That's a tricky question. There's not really an easy way to learn automation.
It's a combination of so many things, where each of them is often its own speciality.
There are certainly some providers out there that will offer you a 'course' in automation, and that might indeed teach you a portion of it, but I think there will always be 'more'. And this is part of what makes good automation engineers good.. they are always interested in learning that extra bit of the puzzle.
It's important to recognise that automation engineering is like a nexus of mechanical, electrical, process, and human factors engineering. And sometimes for good measure civil engineering will get involved.
PLC programming is in my opinion a really bad place to start learning how to be a good automation engineer. On the software side, more 'theoretical' software engineering is a better start. If you only care about learning the different between an XIO or an XIC (or the equivalent nomenclature in the PLC directly in front of you) then you will always be limited to low level tasks. You need to be able to break apart high level functional requirements into modular portions, each of which are cohesive to the other portions, but are not intimately coupled to them (hence you can replace a module, without having to re-write every other module).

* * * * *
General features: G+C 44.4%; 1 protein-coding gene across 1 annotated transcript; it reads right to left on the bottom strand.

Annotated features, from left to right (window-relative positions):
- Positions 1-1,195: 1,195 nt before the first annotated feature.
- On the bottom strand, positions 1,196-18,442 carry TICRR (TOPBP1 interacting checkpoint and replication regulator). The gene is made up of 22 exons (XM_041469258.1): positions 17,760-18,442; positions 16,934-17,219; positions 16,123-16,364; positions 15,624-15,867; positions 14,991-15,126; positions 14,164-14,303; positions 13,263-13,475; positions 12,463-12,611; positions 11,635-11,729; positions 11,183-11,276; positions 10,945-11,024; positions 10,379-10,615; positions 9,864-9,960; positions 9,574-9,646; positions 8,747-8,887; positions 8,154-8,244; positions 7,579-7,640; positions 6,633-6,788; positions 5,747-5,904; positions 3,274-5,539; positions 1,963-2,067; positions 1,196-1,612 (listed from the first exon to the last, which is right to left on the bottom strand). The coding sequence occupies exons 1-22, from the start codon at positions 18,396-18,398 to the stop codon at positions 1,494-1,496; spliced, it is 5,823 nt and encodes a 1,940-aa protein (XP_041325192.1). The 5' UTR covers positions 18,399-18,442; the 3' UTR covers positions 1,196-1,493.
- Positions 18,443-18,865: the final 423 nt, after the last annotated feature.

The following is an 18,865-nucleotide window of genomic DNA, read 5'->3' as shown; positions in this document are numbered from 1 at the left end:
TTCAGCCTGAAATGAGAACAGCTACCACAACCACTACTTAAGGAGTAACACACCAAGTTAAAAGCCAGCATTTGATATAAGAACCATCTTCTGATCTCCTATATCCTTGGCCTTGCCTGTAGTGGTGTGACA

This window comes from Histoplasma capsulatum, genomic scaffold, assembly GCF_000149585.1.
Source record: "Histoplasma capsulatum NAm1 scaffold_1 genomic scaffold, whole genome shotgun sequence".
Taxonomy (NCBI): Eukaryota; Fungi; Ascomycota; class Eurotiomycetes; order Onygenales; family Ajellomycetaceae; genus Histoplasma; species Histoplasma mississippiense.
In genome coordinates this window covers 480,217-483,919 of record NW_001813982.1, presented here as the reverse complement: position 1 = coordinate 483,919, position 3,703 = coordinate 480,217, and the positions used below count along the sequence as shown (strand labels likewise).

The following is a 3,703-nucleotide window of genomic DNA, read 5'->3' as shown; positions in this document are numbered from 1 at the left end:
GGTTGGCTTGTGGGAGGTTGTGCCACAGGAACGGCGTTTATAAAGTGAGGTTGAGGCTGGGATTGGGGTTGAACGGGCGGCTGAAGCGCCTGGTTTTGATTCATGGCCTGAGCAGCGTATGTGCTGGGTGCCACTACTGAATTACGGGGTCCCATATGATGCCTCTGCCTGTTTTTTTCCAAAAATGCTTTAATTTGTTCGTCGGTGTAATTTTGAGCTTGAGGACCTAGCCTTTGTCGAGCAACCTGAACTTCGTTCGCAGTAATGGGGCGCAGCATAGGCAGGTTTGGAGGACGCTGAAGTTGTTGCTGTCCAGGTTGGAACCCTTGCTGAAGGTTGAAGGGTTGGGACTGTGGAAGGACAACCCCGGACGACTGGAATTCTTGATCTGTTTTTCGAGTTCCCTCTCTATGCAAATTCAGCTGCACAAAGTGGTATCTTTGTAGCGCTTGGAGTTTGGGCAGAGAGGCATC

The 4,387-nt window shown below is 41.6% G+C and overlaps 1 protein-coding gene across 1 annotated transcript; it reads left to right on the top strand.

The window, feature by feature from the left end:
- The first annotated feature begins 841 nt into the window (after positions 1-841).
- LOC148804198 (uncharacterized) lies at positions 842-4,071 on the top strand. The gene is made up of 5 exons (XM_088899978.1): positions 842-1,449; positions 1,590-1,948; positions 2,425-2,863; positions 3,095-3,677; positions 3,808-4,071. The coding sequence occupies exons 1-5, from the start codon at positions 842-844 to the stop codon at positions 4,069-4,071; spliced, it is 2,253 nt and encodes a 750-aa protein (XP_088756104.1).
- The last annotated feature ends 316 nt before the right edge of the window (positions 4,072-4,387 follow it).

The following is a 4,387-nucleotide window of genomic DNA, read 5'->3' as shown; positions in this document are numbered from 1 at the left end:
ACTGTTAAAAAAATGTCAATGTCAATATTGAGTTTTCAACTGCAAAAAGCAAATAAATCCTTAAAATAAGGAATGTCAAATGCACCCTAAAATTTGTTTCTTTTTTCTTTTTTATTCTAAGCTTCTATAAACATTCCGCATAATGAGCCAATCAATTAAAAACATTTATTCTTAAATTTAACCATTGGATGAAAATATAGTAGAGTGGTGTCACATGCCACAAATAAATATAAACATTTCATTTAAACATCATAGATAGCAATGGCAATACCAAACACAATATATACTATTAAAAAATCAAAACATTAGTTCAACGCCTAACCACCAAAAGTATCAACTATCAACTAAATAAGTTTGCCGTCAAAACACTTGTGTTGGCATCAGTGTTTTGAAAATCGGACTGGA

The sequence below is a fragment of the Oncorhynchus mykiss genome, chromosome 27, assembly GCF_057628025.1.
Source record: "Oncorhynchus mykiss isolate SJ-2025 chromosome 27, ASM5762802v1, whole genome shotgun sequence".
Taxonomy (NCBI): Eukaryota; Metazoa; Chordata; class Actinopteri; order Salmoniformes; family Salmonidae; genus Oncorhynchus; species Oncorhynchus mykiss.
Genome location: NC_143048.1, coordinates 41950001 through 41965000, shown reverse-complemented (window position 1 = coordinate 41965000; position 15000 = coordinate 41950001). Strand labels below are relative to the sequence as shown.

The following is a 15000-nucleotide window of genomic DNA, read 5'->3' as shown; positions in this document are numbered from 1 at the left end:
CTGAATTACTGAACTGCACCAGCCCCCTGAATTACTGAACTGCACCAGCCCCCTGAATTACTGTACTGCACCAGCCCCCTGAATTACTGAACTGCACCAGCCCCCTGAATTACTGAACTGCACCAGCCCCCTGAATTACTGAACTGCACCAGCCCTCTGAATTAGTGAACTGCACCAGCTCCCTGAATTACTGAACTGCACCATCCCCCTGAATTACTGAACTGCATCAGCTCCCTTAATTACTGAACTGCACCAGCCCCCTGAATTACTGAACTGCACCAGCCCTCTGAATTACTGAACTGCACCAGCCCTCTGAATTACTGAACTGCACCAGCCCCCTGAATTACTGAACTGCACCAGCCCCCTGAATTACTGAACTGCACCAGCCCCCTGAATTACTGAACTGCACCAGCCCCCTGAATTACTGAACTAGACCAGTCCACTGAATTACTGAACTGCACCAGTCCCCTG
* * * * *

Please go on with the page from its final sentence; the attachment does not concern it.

Learning about electrical / electronics (the difference between a DOL, SS, VSD motor control..) is definitely worthwhile, along with valving (both pneumatic, hydraulic and process).
Depending on your industry, you may have benefits learning about the chemistry of the process you're dealing with. Since ultimately that will be what the automation system is intended to control.
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